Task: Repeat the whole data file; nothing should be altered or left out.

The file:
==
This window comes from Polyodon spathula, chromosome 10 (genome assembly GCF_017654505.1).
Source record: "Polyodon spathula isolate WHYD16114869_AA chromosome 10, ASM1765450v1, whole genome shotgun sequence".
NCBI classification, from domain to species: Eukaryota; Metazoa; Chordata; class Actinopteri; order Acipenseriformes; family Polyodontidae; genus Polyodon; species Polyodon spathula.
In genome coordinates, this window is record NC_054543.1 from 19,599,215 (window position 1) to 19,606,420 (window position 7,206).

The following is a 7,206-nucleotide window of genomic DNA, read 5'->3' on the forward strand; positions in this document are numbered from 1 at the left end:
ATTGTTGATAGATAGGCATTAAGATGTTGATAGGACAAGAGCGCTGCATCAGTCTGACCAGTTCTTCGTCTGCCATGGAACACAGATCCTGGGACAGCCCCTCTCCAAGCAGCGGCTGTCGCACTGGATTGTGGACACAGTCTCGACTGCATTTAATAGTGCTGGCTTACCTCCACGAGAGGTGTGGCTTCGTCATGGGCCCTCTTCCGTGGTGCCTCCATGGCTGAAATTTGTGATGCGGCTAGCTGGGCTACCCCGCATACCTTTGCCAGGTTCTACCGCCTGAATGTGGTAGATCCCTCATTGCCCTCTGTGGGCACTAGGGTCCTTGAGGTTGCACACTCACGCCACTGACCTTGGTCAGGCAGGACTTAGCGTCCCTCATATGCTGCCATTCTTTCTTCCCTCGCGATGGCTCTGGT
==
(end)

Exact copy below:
This window comes from Polyodon spathula, chromosome 10 (genome assembly GCF_017654505.1).
Source record: "Polyodon spathula isolate WHYD16114869_AA chromosome 10, ASM1765450v1, whole genome shotgun sequence".
NCBI classification, from domain to species: Eukaryota; Metazoa; Chordata; class Actinopteri; order Acipenseriformes; family Polyodontidae; genus Polyodon; species Polyodon spathula.
In genome coordinates, this window is record NC_054543.1 from 19,599,215 (window position 1) to 19,606,420 (window position 7,206).

The following is a 7,206-nucleotide window of genomic DNA, read 5'->3' on the forward strand; positions in this document are numbered from 1 at the left end:
ATTGTTGATAGATAGGCATTAAGATGTTGATAGGACAAGAGCGCTGCATCAGTCTGACCAGTTCTTCGTCTGCCATGGAACACAGATCCTGGGACAGCCCCTCTCCAAGCAGCGGCTGTCGCACTGGATTGTGGACACAGTCTCGACTGCATTTAATAGTGCTGGCTTACCTCCACGAGAGGTGTGGCTTCGTCATGGGCCCTCTTCCGTGGTGCCTCCATGGCTGAAATTTGTGATGCGGCTAGCTGGGCTACCCCGCATACCTTTGCCAGGTTCTACCGCCTGAATGTGGTAGATCCCTCATTGCCCTCTGTGGGCACTAGGGTCCTTGAGGTTGCACACTCACGCCACTGACCTTGGTCAGGCAGGACTTAGCGTCCCTCATATGCTGCCATTCTTTCTTCCCTCGCGATGGCTCTGGT